Friday, December 23, 2011
Duke Francesco V of Modena
Duke Francis grew up amidst all of this and was known for his kindness and sensitivity as well as being at times indecisive. He also had quite an illustrious pedigree, not only on the Hapsburg side of his father but also on the Savoy side of his mother. In 1840, when his mother died, intractable British Jacobites recognized the future Duke of Modena as “King Francis I of England, Scotland, Ireland and France”. An interesting historical twist but, needless to say, Francis never used or claimed such lofty titles himself. He knew he would have his hands full simply becoming and remaining Duke of Modena. He was given a good education with a number of eminent aristocrats and clerics serving as his tutors. By 1842 he had been honored with the Austrian Order of the Golden Fleece, the Dutch Order of the Netherlands Lion and the Savoy Supreme Order of the Most Holy Annunciation. He was fond enough of chivalric orders that in 1855 he started one of his own, the Order of the Eagle of Este.
By this time Francis also had a family to worry about having been married in 1842 to Princess Adelgunde of Bavaria (daughter of King Ludwig I) and if the trauma of the 1848 revolt was not bad enough it was followed by the death of the couple’s only child, Princess Anna Beatrice in 1849. However, none of this should be seen as the result of a personal dislike for Francis V. Even though many people were unhappy with the state of affairs in Modena, their Duke remained quite popular with the ordinary people. He was fair in matters of justice and impressed many people during the war when he helped care for the sick and injured himself. Even those suffering from a cholera outbreak were not shunned by the hands-on Hapsburg Duke. When he was restored by the Austrian forces after the unpleasantness of 1848 many people turned out to cheer his return. Even those who wanted some political reform and to join in some union or coalition with their Italian brothers often still liked the Duke personally and hoped that he would lead them in that direction.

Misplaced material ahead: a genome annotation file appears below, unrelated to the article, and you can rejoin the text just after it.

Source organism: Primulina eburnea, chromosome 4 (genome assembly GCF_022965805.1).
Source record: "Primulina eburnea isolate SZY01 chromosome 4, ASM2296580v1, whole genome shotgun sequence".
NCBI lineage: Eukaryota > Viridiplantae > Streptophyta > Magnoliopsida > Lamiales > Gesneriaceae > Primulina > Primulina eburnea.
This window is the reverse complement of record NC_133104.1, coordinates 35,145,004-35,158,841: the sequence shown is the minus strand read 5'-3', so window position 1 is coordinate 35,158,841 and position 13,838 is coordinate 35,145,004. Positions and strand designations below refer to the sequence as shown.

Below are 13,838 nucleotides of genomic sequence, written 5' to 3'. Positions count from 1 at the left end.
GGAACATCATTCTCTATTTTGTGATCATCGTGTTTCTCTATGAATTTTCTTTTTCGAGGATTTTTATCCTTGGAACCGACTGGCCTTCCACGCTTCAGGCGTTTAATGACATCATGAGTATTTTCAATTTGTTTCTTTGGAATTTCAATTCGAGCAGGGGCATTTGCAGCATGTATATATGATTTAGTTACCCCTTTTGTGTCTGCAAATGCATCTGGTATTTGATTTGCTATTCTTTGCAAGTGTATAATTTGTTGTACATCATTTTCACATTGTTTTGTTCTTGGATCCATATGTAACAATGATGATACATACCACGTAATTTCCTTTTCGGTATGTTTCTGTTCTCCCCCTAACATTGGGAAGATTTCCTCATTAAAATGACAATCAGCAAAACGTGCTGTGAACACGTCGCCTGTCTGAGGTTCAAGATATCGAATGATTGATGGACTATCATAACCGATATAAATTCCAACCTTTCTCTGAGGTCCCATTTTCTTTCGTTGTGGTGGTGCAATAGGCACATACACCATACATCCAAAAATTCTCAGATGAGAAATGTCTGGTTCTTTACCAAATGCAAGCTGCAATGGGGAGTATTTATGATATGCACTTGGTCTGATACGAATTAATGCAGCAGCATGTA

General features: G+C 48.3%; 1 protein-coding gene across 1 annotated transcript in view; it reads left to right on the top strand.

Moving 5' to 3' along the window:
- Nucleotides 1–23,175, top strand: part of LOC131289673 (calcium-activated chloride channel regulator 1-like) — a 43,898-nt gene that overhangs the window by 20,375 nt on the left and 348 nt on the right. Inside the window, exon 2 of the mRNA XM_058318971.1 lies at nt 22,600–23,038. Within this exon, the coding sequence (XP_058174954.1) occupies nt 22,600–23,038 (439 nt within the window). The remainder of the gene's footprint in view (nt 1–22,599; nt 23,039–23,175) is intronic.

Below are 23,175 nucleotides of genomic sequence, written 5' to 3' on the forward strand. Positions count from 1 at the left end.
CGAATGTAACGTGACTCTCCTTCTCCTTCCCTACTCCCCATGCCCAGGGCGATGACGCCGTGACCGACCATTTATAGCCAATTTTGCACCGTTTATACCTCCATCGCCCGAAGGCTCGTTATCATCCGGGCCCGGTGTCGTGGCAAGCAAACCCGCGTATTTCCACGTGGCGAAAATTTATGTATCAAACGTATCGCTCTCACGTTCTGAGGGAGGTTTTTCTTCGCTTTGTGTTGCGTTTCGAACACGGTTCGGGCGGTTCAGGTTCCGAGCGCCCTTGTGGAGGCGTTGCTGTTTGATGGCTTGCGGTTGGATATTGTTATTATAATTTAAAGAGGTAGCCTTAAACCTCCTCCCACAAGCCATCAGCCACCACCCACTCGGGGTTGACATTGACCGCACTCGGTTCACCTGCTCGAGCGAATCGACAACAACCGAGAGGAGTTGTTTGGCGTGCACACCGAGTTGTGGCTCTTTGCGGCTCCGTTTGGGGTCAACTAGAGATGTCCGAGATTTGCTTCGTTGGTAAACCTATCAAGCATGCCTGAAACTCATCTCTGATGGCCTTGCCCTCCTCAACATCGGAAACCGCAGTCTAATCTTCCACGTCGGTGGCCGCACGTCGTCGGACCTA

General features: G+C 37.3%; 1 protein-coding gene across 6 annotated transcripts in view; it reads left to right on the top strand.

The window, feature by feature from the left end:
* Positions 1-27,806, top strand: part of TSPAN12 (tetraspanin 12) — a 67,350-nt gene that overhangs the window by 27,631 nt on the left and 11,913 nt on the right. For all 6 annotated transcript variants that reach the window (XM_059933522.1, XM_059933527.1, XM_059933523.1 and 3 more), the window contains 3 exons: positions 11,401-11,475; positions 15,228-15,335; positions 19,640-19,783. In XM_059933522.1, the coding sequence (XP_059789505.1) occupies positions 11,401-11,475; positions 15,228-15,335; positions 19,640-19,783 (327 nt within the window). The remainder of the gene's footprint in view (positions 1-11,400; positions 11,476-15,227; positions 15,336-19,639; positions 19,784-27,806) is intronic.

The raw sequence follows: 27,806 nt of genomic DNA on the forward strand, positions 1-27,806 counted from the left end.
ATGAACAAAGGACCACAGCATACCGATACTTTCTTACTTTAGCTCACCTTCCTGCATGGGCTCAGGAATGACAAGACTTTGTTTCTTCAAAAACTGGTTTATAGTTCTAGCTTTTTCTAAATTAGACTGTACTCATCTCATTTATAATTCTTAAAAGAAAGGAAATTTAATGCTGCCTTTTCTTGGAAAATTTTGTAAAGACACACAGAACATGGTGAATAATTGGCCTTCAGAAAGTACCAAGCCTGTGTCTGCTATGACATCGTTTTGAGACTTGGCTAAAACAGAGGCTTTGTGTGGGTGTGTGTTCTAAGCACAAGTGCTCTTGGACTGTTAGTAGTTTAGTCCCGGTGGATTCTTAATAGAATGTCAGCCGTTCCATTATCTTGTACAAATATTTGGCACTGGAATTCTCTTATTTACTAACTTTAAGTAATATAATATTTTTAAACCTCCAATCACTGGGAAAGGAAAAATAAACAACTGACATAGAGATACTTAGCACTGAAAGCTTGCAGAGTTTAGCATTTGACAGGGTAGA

Duke Francis V spent the rest of his life in exile, mostly in Austria but occasionally visiting other countries, including a pilgrimage to the Middle East. He died, still loved by some and despised by others, on November 20, 1875 and was buried in the Capuchin Church in Vienna, leaving his large estate to his cousin the ill-fated Archduke Francis Ferdinand, who also inherited his title of Archduke of Austria-Este.